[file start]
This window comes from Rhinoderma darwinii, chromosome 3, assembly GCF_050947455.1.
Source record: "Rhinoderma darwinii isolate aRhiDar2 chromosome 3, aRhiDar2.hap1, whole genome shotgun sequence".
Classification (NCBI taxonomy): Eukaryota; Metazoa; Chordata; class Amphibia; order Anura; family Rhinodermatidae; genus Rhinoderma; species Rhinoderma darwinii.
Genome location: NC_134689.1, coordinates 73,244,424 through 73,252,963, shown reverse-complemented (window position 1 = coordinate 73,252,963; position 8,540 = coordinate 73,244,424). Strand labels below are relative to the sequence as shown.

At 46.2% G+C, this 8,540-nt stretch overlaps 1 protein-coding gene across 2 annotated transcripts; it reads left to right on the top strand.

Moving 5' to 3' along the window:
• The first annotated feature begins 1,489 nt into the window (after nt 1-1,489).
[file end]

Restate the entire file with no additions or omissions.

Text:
This window comes from Rhinoderma darwinii, chromosome 3, assembly GCF_050947455.1.
Source record: "Rhinoderma darwinii isolate aRhiDar2 chromosome 3, aRhiDar2.hap1, whole genome shotgun sequence".
Classification (NCBI taxonomy): Eukaryota; Metazoa; Chordata; class Amphibia; order Anura; family Rhinodermatidae; genus Rhinoderma; species Rhinoderma darwinii.
Genome location: NC_134689.1, coordinates 73,244,424 through 73,252,963, shown reverse-complemented (window position 1 = coordinate 73,252,963; position 8,540 = coordinate 73,244,424). Strand labels below are relative to the sequence as shown.

At 46.2% G+C, this 8,540-nt stretch overlaps 1 protein-coding gene across 2 annotated transcripts; it reads left to right on the top strand.

Moving 5' to 3' along the window:
• The first annotated feature begins 1,489 nt into the window (after nt 1-1,489).